If you don’t have time or money to donate, what can you give energetically to support your teachers? If it isn’t worth giving anything to you, then why are you walking through the door? We all have something to give that is unique and wonderful—figure out what it is and see what happens when you offer. Effusive gratitude does not fall on unappreciative ears, especially if you bring a friend to class

Teachers: If you don’t take care of yourself, you can’t take care of anyone else.

Do what you need to do to take care of yourself first. “You yourself more than anyone else in the world deserves your love and affection.” If you are a generous, nurturing, kind person—then don’t you too deserve this in your life from your students, colleagues and employers? Figure out what your value is and then ask for it. Trust me, please try this and just ask.

So what is yoga worth to you?

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Editor: Catherine Monkman

{Photo: Pixoto.}

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Deven Sisler

Deven Sisler, an evolution junkie, E-RYT- 200, is a certifed Hatha Vinyasa Yoga, AcroYoga and CircusYoga Teacher, known for her joyful, playful approach to partnership and collaboration, and her articulate teaching. She has trained in Thai Yoga Massage at the New England School for Thai Yoga and in Thailand. An outdoor enthusiast she weaves her experience and on and off the mat into creative, relaxing and inspiring classes internationally. She offers a holistic approach to exploring biomechanics and the subtle body through movement. She spends her free time in the mountains, at the beach, in the ocean, at a local Farmer’s Market or in the woods.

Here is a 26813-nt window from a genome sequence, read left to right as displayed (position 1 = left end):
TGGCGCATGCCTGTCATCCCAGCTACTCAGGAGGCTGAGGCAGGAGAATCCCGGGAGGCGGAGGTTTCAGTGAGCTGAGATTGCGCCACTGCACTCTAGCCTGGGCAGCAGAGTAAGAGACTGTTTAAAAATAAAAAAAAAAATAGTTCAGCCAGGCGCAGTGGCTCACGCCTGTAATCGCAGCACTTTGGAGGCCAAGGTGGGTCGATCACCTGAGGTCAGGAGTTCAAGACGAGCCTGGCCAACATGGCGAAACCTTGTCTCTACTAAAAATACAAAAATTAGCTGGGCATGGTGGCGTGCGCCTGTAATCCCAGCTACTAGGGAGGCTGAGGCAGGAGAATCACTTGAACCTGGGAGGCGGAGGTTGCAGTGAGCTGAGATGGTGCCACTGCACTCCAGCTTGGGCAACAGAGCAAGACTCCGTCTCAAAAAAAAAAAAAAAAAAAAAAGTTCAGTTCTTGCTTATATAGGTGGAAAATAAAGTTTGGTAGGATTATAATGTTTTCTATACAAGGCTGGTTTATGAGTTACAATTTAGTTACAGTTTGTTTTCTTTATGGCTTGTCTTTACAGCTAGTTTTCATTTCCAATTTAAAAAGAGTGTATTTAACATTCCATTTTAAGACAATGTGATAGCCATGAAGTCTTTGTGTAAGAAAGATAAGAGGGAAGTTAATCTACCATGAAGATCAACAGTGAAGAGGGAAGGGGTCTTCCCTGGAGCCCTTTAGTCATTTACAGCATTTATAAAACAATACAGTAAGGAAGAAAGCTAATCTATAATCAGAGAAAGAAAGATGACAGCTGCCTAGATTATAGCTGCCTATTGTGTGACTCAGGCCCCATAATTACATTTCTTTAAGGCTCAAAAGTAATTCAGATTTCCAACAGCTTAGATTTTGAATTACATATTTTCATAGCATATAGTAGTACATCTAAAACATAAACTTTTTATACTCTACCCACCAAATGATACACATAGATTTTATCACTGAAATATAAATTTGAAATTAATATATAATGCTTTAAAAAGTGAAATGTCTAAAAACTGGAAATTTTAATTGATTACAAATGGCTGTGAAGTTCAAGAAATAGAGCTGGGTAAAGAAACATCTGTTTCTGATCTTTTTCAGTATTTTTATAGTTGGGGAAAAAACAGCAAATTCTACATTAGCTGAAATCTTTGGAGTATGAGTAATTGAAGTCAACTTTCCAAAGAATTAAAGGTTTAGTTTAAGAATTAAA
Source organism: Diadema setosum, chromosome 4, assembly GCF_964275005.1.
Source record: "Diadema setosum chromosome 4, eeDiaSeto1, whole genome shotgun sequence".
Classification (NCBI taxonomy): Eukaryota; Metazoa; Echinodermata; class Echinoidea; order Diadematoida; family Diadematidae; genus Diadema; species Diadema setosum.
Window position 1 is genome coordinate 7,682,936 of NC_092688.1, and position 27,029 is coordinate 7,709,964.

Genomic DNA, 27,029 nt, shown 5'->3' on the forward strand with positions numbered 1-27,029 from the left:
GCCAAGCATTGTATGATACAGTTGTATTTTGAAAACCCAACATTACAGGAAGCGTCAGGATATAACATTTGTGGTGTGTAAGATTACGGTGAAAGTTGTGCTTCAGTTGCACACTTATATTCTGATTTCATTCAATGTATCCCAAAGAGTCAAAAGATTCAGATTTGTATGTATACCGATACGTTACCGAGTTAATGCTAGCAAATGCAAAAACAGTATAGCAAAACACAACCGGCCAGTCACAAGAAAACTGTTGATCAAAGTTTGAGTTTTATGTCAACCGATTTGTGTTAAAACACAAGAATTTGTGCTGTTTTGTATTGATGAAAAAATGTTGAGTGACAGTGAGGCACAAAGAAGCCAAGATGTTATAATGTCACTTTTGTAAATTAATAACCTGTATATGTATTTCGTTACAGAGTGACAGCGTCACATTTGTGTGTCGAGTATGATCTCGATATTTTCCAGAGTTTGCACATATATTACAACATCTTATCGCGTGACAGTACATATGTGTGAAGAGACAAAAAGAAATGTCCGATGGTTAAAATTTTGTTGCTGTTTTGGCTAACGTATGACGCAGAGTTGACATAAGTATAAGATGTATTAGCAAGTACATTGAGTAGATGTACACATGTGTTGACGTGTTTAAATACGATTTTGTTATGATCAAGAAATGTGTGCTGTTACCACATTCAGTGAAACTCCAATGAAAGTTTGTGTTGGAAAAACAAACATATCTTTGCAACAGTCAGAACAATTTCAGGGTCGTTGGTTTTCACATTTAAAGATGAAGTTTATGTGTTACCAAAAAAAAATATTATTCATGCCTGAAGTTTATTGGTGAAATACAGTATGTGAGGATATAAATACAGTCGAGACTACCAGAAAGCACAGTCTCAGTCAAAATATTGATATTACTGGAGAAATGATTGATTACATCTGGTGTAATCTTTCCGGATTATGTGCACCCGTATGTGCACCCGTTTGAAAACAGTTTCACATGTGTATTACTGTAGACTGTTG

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anonymous Dec 10, 2013 11:45pm

Satyam,

This is certainly one perspective. I thank you for taking the time to reply and sharing. And i disagree that no one can teach or lead you to helping finding your yoga. i am on the path that i am to a calmer, more whole version of myself because of the teachers i have enountered. i am curious to know more about the free sources you reference.

anonymous Dec 10, 2013 10:39am

Yoga is life. By it’s very definition it is simply living in the moment. Another understanding is cession of thoughts. No one can teach you this. Yoga is life it is not computer science or auto mechanics, it is your discovery of your very being. Yoga is not something that can be practiced it is simply that which you either live or not. No one can live anybody else’s yoga it is totally individual. Certified yoga teacher trainings are a scam, everything to know about yoga you can get for free from multiple sources, it’s simply a question of living life as yoga.

anonymous Dec 10, 2013 7:52am

Yes!a mutually beneficial relationship is where we can sustain in truth & light… Thank you for sharing!

    anonymous Dec 10, 2013 11:40pm

    Thank you for reading & being inspired!

anonymous Dec 8, 2013 9:40am